There appears to be a new sport in Norfolk - cliff surfing
PUBLISHED: 14:31 01 December 2017 | UPDATED: 14:31 01 December 2017
Keep away from Norfolk's crumbling cliffs, says Nick Conrad. Too many people are thoughtlessly damaging them - and putting themselves at risk.
Just two weeks ago I found the most curious item on the beach, I couldn’t imagine why someone would dump it there. I will tell you all what it was at the end of this column. But first...
There appears to be a new sport in Norfolk – cliff surfing. This dangerous and reckless pastime involves thrill seekers cascading down our cliffs. There is nothing new about this, I’m sure many of us at some point have enjoyed the sensation of sliding over the sand. However, it’s dangerous and it can lead to erosion.
My father and his siblings were raised in Sheringham in the 1960s. Frequently they would enjoy Norfolk’s ‘Le Sable Luge.’ But it’s always been banned and I absolutely support the local authorities and conservation groups in appeal to Norfolkians and tourists alike to take this seriously.
But how dangerous can cliff surfing be? It sounds like a great laugh. Well, this appears to be a problem across the UK...
A schoolboy was injured when he fell at Brown’s Bay, Cullercoats. The youngster was placed in a coma and suffered serious injury. Fire crews were called after a walker survived a 100ft fall down a cliff in Bournemouth. He suffered a fractured pelvis.
Closer to home, a 13-year-old boy was rescued after getting into difficulty while climbing on cliffs near Sheringham. He was spotted by a member of the public who alerted the coastguard and stayed with him until the emergency services arrived.
I love walking along our beautiful wide Norfolk beaches. From the base of the cliff you get an excellent perspective of the continuous erosion. Between East and West Runton you can see evidence of where people have taken a shortcut. Rather than the firm sand and mud held together by grasses and weeds, the sand is powdery and loose underfoot. I’ve witnessed whole families flying down the side of the cliff, right past a clear sign warning thrill-seekers of the dangers.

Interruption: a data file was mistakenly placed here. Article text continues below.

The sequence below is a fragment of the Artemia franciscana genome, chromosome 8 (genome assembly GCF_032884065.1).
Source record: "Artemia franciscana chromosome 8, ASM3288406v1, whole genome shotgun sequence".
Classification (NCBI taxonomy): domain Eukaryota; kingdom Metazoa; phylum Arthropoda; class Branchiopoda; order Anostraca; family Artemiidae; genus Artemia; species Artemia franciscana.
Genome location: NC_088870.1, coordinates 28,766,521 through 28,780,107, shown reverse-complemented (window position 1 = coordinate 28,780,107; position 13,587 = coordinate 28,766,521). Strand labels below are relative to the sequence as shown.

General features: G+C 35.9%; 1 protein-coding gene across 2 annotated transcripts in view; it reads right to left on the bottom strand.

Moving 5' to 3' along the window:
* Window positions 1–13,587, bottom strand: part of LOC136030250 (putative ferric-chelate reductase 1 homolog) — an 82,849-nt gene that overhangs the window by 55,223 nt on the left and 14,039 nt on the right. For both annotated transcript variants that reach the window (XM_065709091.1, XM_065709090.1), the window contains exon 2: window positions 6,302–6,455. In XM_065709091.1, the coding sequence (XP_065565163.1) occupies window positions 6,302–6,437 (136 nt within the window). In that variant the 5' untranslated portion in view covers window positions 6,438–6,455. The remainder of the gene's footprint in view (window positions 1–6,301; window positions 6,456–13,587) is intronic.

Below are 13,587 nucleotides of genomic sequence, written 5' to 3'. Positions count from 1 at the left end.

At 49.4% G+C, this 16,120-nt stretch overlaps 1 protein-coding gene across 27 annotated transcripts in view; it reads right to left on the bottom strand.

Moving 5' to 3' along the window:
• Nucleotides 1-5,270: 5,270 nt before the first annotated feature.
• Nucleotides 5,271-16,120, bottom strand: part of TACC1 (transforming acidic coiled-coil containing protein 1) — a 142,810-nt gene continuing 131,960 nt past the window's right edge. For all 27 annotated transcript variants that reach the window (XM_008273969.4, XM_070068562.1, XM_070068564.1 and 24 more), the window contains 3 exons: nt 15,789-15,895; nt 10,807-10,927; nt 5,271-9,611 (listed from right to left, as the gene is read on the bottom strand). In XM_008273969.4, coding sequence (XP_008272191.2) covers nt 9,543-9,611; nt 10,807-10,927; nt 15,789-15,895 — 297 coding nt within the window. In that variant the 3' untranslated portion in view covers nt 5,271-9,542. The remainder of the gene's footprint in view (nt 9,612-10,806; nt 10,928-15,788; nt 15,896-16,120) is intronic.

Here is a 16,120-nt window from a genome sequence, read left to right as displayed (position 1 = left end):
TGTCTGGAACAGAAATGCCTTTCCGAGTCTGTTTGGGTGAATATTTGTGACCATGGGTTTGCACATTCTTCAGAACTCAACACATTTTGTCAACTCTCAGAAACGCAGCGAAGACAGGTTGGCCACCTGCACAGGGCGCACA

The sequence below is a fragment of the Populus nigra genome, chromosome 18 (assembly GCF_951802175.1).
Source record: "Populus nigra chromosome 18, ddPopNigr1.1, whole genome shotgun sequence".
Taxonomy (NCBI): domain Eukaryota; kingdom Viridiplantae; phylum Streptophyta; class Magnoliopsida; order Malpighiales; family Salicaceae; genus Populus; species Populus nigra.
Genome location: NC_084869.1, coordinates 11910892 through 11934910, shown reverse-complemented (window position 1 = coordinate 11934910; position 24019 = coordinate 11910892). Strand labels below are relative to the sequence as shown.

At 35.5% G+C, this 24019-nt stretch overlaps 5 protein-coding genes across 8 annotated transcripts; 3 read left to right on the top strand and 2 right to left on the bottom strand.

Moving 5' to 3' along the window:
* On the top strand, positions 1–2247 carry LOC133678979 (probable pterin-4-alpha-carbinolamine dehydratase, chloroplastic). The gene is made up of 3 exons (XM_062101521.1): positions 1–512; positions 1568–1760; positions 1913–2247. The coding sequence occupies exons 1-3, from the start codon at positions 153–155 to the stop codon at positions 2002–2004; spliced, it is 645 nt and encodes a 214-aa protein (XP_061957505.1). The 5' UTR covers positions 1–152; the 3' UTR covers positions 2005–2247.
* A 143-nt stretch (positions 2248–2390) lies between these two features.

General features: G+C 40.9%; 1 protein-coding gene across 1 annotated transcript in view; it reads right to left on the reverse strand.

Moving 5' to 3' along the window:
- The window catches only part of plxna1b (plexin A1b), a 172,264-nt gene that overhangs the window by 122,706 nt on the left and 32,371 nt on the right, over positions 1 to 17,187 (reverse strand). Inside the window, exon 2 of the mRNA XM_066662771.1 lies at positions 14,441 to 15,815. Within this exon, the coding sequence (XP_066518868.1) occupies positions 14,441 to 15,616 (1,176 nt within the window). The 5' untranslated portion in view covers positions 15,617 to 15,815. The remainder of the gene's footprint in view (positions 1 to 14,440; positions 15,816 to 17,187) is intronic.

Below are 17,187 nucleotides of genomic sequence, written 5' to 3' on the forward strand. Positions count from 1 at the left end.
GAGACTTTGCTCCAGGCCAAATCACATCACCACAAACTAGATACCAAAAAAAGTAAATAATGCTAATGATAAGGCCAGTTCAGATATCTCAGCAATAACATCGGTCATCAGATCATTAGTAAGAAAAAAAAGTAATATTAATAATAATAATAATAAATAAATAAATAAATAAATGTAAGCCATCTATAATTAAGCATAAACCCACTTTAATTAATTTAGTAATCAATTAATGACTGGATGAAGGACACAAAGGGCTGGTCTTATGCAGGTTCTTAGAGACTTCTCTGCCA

I stopped a young boy last summer who was merrily about to skip down the cliff with his even younger sibling! I estimate the two boys were aged between five and nine years old. They sheepishly listened, but I clearly had ruined their fun. I’m a killjoy! I’m also a hypocrite, as in the past I’ve enjoyed larking around but never dangerously.
Do today’s youngsters possess the knowledge needed to stay safe along our coast? My father and many of his contemporaries understood tides, currents and where the cliffs were particularly unsafe. Much of that knowledge hasn’t been passed on to the next generation.
The public’s ability to assess danger appears to be lacking. At this icy time of year especially, a walk along the cliffs can be lovely but, while the views may be picturesque, they come with their own perils. I suggest it’s time for a national campaign to highlight the risks of climbing, walking along or bathing near cliffs.
It is irresponsible and negligent for any inexperienced climber to scale cliffs because not only are they jeopardising their own safety, they are also endangering the lives of coastguards, firefighters and fellow rescue workers who are expected to come to their aid when they get stuck or fall.
So back to this mystery item that I recovered on my coastal walk: a king-sized mattress! I couldn’t work out why someone would discard it on the beach. But apparently, a thrill seeker was using this old mattress as a toboggan and couldn’t be bothered to retrieve the ‘device’ from the bottom. Like a true hypocrite I ‘carefully’ scrambled up the cliff with my brother to retrieve it.
Thank you to North Norfolk District Council for taking it away.